January 18, 2019
By Ron Leonardi
Erie’s Mayor Joe Schember’s vision of inclusion, diversity and equity for Erie is rooted in the tenets of The People’s Supper, a national initiative designed to bring diverse groups together through a series of shared meals.
“The No. 1 point in our vision is that we celebrate the rich cultural diversity that we have in Erie, and we have a level of diversity that other communities just don’t have,” Schember said. “This is a once-in-a-lifetime opportunity, I really feel, to transform Erie. One of my goals is to eliminate racism and prejudice, and have everyone accepted for who they are regardless of the color of their skin, their educational background, their religious preferences and their sexual preferences.”
About 80 people attended Erie’s inaugural The People’s Supper event on Thursday evening at the Erie Insurance Event Center in downtown Erie. An additional seven suppers are scheduled in the Erie region through June.
The program’s goal is to strengthen communities by healing the breach in interpersonal relationships caused by racial, ethnic, political, ideological, sexual and religious differences.
The People’s Supper project began in January 2017 through the efforts of three national organizations: Faith Matters Network, The Dinner Party and Hollaback.
“I think what we were feeling two years ago in the post-election moment was that, regardless of where you fell on the political spectrum, folks were grieving,” said Jennifer Bailey, co-founder of The People’s Supper, and founder and executive director of the Nashville, Tennessee-based Faith Matters Network. “Whether it was grieving the state of our democracy or just grieving the lack of civility in our discourse, The People’s Supper started as a campaign. We were out to do 100 dinners in the first 100 days of the Trump administration. We did 114 dinners. ”
Bailey, an African Methodist Episcopal minister, visited Erie on Thursday to help launch the city’s inaugural dinner.
Since its inception two years ago, The People’s Supper has conducted more than 1,500 suppers in more than 120 communities nationwide, Bailey said. The initiative works with faith communities, schools, city governments and neighborhood organizations to overcome prejudice and bias.
“The organization has evolved as the needs have evolved,” Bailey said. “During that first 100 days, people were just desperate and hungry for conversation, whether that was bridging with someone who may have voted different politically from them or just having healing conversations in their community. What we’ve noticed is that more and more we’re doing partnerships like the one we’re so proud to be doing with the mayor’s office in Erie.”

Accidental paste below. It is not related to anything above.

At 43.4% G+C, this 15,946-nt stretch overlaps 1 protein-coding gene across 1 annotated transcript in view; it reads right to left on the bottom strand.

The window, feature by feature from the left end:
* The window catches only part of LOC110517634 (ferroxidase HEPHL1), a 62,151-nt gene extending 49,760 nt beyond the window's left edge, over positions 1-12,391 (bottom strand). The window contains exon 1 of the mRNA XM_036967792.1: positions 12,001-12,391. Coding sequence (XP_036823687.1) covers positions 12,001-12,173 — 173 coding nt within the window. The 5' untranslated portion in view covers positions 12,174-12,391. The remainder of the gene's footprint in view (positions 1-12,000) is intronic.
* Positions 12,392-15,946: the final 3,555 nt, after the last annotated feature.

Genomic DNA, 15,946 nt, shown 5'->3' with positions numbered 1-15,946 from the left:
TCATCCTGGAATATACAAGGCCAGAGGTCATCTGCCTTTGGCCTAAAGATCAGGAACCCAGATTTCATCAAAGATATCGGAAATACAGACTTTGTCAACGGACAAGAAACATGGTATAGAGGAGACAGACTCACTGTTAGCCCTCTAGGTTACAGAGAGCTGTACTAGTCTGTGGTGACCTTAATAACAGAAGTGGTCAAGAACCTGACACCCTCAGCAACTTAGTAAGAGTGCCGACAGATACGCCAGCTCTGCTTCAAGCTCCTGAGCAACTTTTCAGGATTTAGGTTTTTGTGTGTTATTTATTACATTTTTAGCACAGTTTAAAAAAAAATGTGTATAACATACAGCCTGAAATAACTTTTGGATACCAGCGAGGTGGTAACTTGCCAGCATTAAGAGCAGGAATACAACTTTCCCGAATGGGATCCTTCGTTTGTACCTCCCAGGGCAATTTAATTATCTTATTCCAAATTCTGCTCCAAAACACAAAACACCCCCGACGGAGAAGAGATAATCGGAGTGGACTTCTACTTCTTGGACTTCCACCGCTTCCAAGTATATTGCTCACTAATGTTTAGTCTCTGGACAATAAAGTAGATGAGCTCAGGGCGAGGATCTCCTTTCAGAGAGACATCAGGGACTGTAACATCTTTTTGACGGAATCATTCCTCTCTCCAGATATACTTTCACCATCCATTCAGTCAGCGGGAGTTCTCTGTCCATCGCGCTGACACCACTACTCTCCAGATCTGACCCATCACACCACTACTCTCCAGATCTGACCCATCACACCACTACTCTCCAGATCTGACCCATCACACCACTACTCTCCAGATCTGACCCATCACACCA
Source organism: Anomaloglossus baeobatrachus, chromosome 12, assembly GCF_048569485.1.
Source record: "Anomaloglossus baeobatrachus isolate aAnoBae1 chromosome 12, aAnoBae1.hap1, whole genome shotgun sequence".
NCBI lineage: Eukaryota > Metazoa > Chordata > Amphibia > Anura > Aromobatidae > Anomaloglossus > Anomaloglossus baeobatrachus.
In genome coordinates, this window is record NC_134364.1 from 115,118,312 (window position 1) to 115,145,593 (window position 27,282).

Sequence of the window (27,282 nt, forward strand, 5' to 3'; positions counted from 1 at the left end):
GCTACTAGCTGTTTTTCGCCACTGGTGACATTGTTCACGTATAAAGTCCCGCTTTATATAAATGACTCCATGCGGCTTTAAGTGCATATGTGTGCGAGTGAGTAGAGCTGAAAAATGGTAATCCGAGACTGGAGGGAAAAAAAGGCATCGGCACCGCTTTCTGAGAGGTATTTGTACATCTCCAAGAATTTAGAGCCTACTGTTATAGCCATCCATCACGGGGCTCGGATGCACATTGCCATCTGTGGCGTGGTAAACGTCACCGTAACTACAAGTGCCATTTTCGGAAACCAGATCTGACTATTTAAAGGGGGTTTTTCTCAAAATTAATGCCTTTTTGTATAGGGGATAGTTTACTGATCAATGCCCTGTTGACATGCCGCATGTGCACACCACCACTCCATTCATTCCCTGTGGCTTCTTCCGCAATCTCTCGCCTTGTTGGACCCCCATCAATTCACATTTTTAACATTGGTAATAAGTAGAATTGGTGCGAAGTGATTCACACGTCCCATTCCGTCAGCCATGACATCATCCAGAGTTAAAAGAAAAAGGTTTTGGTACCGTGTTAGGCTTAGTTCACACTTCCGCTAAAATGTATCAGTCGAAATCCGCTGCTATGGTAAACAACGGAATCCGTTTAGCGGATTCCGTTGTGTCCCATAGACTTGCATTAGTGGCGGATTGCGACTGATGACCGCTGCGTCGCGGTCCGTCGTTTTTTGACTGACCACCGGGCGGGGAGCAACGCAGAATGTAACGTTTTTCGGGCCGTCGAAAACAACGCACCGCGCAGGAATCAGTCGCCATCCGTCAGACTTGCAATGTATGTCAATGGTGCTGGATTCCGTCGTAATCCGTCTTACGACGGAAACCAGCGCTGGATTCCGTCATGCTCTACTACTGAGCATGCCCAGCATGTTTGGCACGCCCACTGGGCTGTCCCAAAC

The first 100 days of The People’s Supper movement focused on connecting with strangers, Bailey said.
What Bailey has seen her organization evolve into in the last two years is a growing interaction with “people who have wanted to dig deeper within their own communities.”
“It’s not just the folks who share a different political ideology from you,” Bailey said. “It’s folks who have different identities live next door. We’re at a time when folks don’t even know their neighbors anymore, so this framework of doing the simple thing of gathering together for a meal has been a really good venue for people to connect with their neighbors.”
The suppers target the following identity groups: African-Americans, New Americans, Latino and Hispanic Americans, and White Americans.
“I think the most important thing is they get to relate and know each other as human beings, respect each other and realize that the more we can value everybody, the more everyone can contribute to our society, and we can have a very unique and productive community in Erie if we just accept each other for who we are and what we are,” Schember said.
Thursday’s event was classified by organizers as a “bridging” supper, in which people from all four groups were seated together to intermingle at each of about a dozen tables.
“Bridging suppers are designed to bridge across lines of political, ideological, racial difference, and for folks who are looking to connect with people who are different from them,” Bailey said.
Each table had one or two hosts who guided conversations and who took notes on conversation themes and concerns to be evaluated and used for the program’s future action steps segment.
Three bridging dinners are among the eight scheduled suppers. Another four events will focus on “affinity” suppers, which are geared toward a specific identity group.
Additional suppers are scheduled for Feb. 7, Feb. 21, March 6, March 27, April 11 and May 23. The next five suppers are scheduled from 6 to 8 p.m., and the May 23 supper will be held from 6 to 9 p.m.
A community celebration supper is scheduled for June 17 from 4 to 6 p.m. Each supper can accommodate a maximum of 90 people. The mayor’s office issues invitations for all suppers.
“Out of these suppers, we’ll make a series of recommendations back to the community about ways we can make Erie as inclusive and as reflective as the beautiful diversity as possible that’s here in Erie,” Bailey said.
Schember said he hopes the dinners will break down barriers and deepen trust by helping people understand one another.
The next People’s Supper is scheduled for Feb. 7 from 6 to 8 p.m. at the Home House of Erie, 1861 Buffalo Road, in Erie.
“The People’s Supper is really a project about social healing,” Bailey said. “It’s about creating the connective tissue that people are hungry for through conversations as a first step. We like to say internally on our team that relationships move at the speed of trust and social change moves at the speed of relationships. We’re in the business of trying to establish connections of trust with people across the country.”